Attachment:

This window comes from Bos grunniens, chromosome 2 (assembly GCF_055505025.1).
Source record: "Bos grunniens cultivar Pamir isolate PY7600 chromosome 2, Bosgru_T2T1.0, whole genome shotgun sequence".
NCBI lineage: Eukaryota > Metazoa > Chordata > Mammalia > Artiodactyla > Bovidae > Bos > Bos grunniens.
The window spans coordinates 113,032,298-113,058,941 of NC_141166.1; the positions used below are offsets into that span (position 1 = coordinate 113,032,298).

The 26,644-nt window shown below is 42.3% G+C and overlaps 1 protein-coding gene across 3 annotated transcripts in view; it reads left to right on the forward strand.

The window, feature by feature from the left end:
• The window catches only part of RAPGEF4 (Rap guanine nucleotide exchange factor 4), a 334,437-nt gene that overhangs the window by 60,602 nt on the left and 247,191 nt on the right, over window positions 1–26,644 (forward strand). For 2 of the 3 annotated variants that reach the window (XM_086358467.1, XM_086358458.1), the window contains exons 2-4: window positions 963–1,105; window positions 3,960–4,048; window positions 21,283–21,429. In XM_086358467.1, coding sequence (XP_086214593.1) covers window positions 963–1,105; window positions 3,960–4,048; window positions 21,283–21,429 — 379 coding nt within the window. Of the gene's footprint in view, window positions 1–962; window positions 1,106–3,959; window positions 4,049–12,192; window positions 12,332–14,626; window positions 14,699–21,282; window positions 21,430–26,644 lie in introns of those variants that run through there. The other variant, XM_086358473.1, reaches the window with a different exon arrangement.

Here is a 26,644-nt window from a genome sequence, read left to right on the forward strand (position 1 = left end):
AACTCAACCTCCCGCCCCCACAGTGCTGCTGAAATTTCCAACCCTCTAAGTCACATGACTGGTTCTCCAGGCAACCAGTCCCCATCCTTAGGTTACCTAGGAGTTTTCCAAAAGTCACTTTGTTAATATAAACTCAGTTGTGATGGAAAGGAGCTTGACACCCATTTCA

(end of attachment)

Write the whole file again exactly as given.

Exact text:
This window comes from Bos grunniens, chromosome 2 (assembly GCF_055505025.1).
Source record: "Bos grunniens cultivar Pamir isolate PY7600 chromosome 2, Bosgru_T2T1.0, whole genome shotgun sequence".
NCBI lineage: Eukaryota > Metazoa > Chordata > Mammalia > Artiodactyla > Bovidae > Bos > Bos grunniens.
The window spans coordinates 113,032,298-113,058,941 of NC_141166.1; the positions used below are offsets into that span (position 1 = coordinate 113,032,298).

The 26,644-nt window shown below is 42.3% G+C and overlaps 1 protein-coding gene across 3 annotated transcripts in view; it reads left to right on the forward strand.

The window, feature by feature from the left end:
• The window catches only part of RAPGEF4 (Rap guanine nucleotide exchange factor 4), a 334,437-nt gene that overhangs the window by 60,602 nt on the left and 247,191 nt on the right, over window positions 1–26,644 (forward strand). For 2 of the 3 annotated variants that reach the window (XM_086358467.1, XM_086358458.1), the window contains exons 2-4: window positions 963–1,105; window positions 3,960–4,048; window positions 21,283–21,429. In XM_086358467.1, coding sequence (XP_086214593.1) covers window positions 963–1,105; window positions 3,960–4,048; window positions 21,283–21,429 — 379 coding nt within the window. Of the gene's footprint in view, window positions 1–962; window positions 1,106–3,959; window positions 4,049–12,192; window positions 12,332–14,626; window positions 14,699–21,282; window positions 21,430–26,644 lie in introns of those variants that run through there. The other variant, XM_086358473.1, reaches the window with a different exon arrangement.

Here is a 26,644-nt window from a genome sequence, read left to right on the forward strand (position 1 = left end):
AACTCAACCTCCCGCCCCCACAGTGCTGCTGAAATTTCCAACCCTCTAAGTCACATGACTGGTTCTCCAGGCAACCAGTCCCCATCCTTAGGTTACCTAGGAGTTTTCCAAAAGTCACTTTGTTAATATAAACTCAGTTGTGATGGAAAGGAGCTTGACACCCATTTCA